This legislation allows licensed hunters to access certain, remote areas of National Parks to remove pests. Major thoroughfares and camp grounds are part of exclusion zones and not opened to hunting. The chance of seeing a hunter is almost zilch anyway.
hikingdude
Nothofagus gunnii
Nothofagus gunnii
 
Posts: 24
Joined: Sun 31 Oct, 2010 3:50 pm
Region: New South Wales
Gender: Male

Re: Shooting in NSW National Parks

Postby puredingo » Wed 30 May, 2012 5:42 pm

The only thing in danger here is my job!~ I work for the Electricity Co. and privatisation is NOT the way to go. Check out the stats for Victoria and see the difference. Labour contractors kill the industry dead unlike a lot of these shooting conrtactors who will put a bullet in the guts of a brumby and let it bolt only to take up to a week to die in agony.
puredingo
Phyllocladus aspleniifolius
Phyllocladus aspleniifolius
 
Posts: 972
Joined: Mon 13 Feb, 2012 6:54 am
Region: New South Wales

Re: Shooting in NSW National Parks

Postby hikingoz » Wed 30 May, 2012 6:08 pm

Duplicate topic: viewtopic.php?f=36&t=10020 :wink:
User avatar
hikingoz
Athrotaxis cupressoides
Athrotaxis cupressoides
 
Posts: 319
Joined: Fri 18 Feb, 2011 4:21 pm
Location: Canberra, ACT
Region: Australian Capital Territory
Gender: Male

Re: Shooting in NSW National Parks

Postby Dale » Wed 30 May, 2012 6:23 pm

Oops ! Hopefully the mods can merge...
Dale
Athrotaxis cupressoides
Athrotaxis cupressoides
 
Posts: 404
Joined: Tue 27 Jul, 2010 12:33 pm
Location: Sydney
Region: New South Wales
Gender: Male

Re: Hunting in some NSW National Parks

Postby jackhinde » Wed 30 May, 2012 6:47 pm

i quite like going for armed bush walks, and would love to do so in some national parks (i already do so in state forests with the r licence). I don't believe it will happen though.
jackhinde
Athrotaxis cupressoides
Athrotaxis cupressoides
 
Posts: 324
Joined: Wed 23 Nov, 2011 5:01 pm
Location: Kangaroo Valley
Region: New South Wales
Gender: Male

Re: Hunting in some NSW National Parks

Postby Pteropus » Wed 30 May, 2012 6:52 pm

I don’t think allowing amateur hunters into National Parks will impact much on feral species and that is not a good arguement for the hunters to be using. Obviously control of feral animals comes down to how much a government is willing to spend on attempts to eradicate them. If the government is making money out of the hunters and the hunters are having a good time hunting, it will be in the interest of both the government and the hunters to keep the game/prey species alive. This is one of the big problems with allowing amateur hunters to take up some of the slack because they want to keep hunting so will try to keep populations sustainable and thus recreational hunting will not control a feral population but can maintain it. This is one of the reasons why there is some call for limited big game hunting of endangered species in places such as Africa, because hunters will want to maintain a population of a species to hunt, and governments might actually make an effort to protect such species. But this is not the case here in Australia where most endangered species that are endangered because of other issues such as habitat loss.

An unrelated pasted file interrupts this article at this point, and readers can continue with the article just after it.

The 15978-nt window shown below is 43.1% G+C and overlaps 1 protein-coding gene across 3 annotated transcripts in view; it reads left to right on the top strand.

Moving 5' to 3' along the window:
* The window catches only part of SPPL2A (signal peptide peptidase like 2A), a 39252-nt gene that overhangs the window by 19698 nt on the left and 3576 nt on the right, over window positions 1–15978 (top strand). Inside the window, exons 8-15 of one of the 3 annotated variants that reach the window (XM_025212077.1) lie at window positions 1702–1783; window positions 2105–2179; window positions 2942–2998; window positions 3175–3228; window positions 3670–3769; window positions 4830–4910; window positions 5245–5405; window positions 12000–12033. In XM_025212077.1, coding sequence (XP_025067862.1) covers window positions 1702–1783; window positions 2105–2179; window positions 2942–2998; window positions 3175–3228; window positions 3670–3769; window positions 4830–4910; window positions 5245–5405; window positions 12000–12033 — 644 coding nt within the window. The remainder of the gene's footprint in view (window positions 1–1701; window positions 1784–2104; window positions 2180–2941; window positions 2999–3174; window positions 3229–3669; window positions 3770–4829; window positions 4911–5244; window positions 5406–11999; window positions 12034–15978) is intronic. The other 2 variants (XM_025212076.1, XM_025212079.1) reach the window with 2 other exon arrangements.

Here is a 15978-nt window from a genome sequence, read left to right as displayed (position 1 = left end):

The argument that National Parks and State Forests are a breeding ground for pests does not really hold. Agricultural land surrounding National Parks are often much larger habitat for pest species and are the source of many pests. Such as wild dogs, for example, which roam across boundaries of farms, feeding on live stock. Management from shooting is still limited because a farmer can’t always be out hunting. I have heard mixed reports from graziers on the effectiveness of baiting. And a grazier of cattle might only be interested in controlling dogs, rabbits and perhaps roos, but not so much foxes or cats. A sheep farmer might want to control for foxes and maybe even cats (apparently Toxoplasmosis will cause miscarriages in sheep just like in humans) as well, but once again control will only be limited because a farmer is limited by money, man power, time and methodology.

Of course most hunters who will be hunting in National Parks would most likely abide by the laws. And it will be a small few that ruin it for the rest. A person being shot dead would be the worst case scenario but there would likely be a cost to native wildlife too. And there will be certain hunters that have no respect for the rules anyhow (like some people walking in the bush don't respect the laws either I suppose). In the past I have come across people hunting pigs with knives in national parks for example. I was hardly going to argue with two young men with big knives that they weren’t supposed to be there...

I see one of the parks mentioned is the Royal National Park, south of Sydney. In that park there has been a big problem with feral rusa deer for a long time. Eradication has proved difficult in the past but I don’t believe that amateurs are the answer. For example, this is the type of people who are already trying to hunt in NPs -> http://www.theleader.com.au/news/local/ ... 74544.aspx